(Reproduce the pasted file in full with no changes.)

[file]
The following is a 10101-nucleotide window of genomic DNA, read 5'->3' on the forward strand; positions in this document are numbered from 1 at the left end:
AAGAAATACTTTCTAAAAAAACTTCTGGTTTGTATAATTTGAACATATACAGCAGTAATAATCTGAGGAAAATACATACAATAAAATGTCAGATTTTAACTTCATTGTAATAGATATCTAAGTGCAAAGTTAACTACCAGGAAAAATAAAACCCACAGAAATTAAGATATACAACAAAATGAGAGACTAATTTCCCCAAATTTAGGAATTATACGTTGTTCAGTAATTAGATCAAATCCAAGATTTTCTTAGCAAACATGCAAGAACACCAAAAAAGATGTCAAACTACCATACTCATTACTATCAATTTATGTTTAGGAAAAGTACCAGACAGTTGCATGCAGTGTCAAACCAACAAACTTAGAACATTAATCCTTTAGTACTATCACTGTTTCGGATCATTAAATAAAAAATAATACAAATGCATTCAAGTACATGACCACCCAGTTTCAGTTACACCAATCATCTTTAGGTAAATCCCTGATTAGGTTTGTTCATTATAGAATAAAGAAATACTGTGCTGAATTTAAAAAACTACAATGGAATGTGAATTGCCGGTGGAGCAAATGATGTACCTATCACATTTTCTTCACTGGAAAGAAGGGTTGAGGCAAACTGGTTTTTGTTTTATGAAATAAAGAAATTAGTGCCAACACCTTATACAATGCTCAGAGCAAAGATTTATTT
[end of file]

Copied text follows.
The following is a 10101-nucleotide window of genomic DNA, read 5'->3' on the forward strand; positions in this document are numbered from 1 at the left end:
AAGAAATACTTTCTAAAAAAACTTCTGGTTTGTATAATTTGAACATATACAGCAGTAATAATCTGAGGAAAATACATACAATAAAATGTCAGATTTTAACTTCATTGTAATAGATATCTAAGTGCAAAGTTAACTACCAGGAAAAATAAAACCCACAGAAATTAAGATATACAACAAAATGAGAGACTAATTTCCCCAAATTTAGGAATTATACGTTGTTCAGTAATTAGATCAAATCCAAGATTTTCTTAGCAAACATGCAAGAACACCAAAAAAGATGTCAAACTACCATACTCATTACTATCAATTTATGTTTAGGAAAAGTACCAGACAGTTGCATGCAGTGTCAAACCAACAAACTTAGAACATTAATCCTTTAGTACTATCACTGTTTCGGATCATTAAATAAAAAATAATACAAATGCATTCAAGTACATGACCACCCAGTTTCAGTTACACCAATCATCTTTAGGTAAATCCCTGATTAGGTTTGTTCATTATAGAATAAAGAAATACTGTGCTGAATTTAAAAAACTACAATGGAATGTGAATTGCCGGTGGAGCAAATGATGTACCTATCACATTTTCTTCACTGGAAAGAAGGGTTGAGGCAAACTGGTTTTTGTTTTATGAAATAAAGAAATTAGTGCCAACACCTTATACAATGCTCAGAGCAAAGATTTATTT